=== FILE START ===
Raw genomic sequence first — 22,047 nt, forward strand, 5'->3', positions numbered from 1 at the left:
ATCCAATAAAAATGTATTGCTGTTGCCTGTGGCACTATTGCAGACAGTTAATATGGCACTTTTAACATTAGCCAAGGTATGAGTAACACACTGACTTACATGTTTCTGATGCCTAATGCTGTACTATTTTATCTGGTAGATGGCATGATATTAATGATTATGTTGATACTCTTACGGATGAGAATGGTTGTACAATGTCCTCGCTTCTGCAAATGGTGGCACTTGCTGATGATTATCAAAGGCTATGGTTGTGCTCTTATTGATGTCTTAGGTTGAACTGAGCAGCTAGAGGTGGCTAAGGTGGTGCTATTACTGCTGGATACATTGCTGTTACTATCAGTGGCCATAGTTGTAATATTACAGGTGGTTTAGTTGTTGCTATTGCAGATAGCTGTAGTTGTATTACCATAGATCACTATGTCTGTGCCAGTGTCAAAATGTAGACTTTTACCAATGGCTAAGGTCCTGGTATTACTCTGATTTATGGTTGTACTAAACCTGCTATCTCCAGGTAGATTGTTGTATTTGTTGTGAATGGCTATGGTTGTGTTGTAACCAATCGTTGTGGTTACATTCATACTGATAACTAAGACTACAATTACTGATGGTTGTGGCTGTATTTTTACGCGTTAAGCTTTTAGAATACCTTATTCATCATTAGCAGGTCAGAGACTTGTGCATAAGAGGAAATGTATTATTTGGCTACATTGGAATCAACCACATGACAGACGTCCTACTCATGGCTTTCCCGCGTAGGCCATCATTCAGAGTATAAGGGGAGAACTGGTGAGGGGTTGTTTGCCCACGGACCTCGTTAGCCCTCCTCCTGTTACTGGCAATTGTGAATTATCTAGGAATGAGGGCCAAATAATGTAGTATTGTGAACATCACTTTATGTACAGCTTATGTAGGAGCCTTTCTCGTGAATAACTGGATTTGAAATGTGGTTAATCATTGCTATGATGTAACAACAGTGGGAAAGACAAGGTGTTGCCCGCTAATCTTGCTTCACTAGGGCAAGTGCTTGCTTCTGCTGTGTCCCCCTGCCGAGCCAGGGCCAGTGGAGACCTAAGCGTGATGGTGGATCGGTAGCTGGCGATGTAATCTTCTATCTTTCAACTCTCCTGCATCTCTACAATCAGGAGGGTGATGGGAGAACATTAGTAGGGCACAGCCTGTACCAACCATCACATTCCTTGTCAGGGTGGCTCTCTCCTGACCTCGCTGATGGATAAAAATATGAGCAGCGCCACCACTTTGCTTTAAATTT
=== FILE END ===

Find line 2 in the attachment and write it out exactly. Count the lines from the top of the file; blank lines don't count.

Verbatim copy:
ATCCAATAAAAATGTATTGCTGTTGCCTGTGGCACTATTGCAGACAGTTAATATGGCACTTTTAACATTAGCCAAGGTATGAGTAACACACTGACTTACATGTTTCTGATGCCTAATGCTGTACTATTTTATCTGGTAGATGGCATGATATTAATGATTATGTTGATACTCTTACGGATGAGAATGGTTGTACAATGTCCTCGCTTCTGCAAATGGTGGCACTTGCTGATGATTATCAAAGGCTATGGTTGTGCTCTTATTGATGTCTTAGGTTGAACTGAGCAGCTAGAGGTGGCTAAGGTGGTGCTATTACTGCTGGATACATTGCTGTTACTATCAGTGGCCATAGTTGTAATATTACAGGTGGTTTAGTTGTTGCTATTGCAGATAGCTGTAGTTGTATTACCATAGATCACTATGTCTGTGCCAGTGTCAAAATGTAGACTTTTACCAATGGCTAAGGTCCTGGTATTACTCTGATTTATGGTTGTACTAAACCTGCTATCTCCAGGTAGATTGTTGTATTTGTTGTGAATGGCTATGGTTGTGTTGTAACCAATCGTTGTGGTTACATTCATACTGATAACTAAGACTACAATTACTGATGGTTGTGGCTGTATTTTTACGCGTTAAGCTTTTAGAATACCTTATTCATCATTAGCAGGTCAGAGACTTGTGCATAAGAGGAAATGTATTATTTGGCTACATTGGAATCAACCACATGACAGACGTCCTACTCATGGCTTTCCCGCGTAGGCCATCATTCAGAGTATAAGGGGAGAACTGGTGAGGGGTTGTTTGCCCACGGACCTCGTTAGCCCTCCTCCTGTTACTGGCAATTGTGAATTATCTAGGAATGAGGGCCAAATAATGTAGTATTGTGAACATCACTTTATGTACAGCTTATGTAGGAGCCTTTCTCGTGAATAACTGGATTTGAAATGTGGTTAATCATTGCTATGATGTAACAACAGTGGGAAAGACAAGGTGTTGCCCGCTAATCTTGCTTCACTAGGGCAAGTGCTTGCTTCTGCTGTGTCCCCCTGCCGAGCCAGGGCCAGTGGAGACCTAAGCGTGATGGTGGATCGGTAGCTGGCGATGTAATCTTCTATCTTTCAACTCTCCTGCATCTCTACAATCAGGAGGGTGATGGGAGAACATTAGTAGGGCACAGCCTGTACCAACCATCACATTCCTTGTCAGGGTGGCTCTCTCCTGACCTCGCTGATGGATAAAAATATGAGCAGCGCCACCACTTTGCTTTAAATTT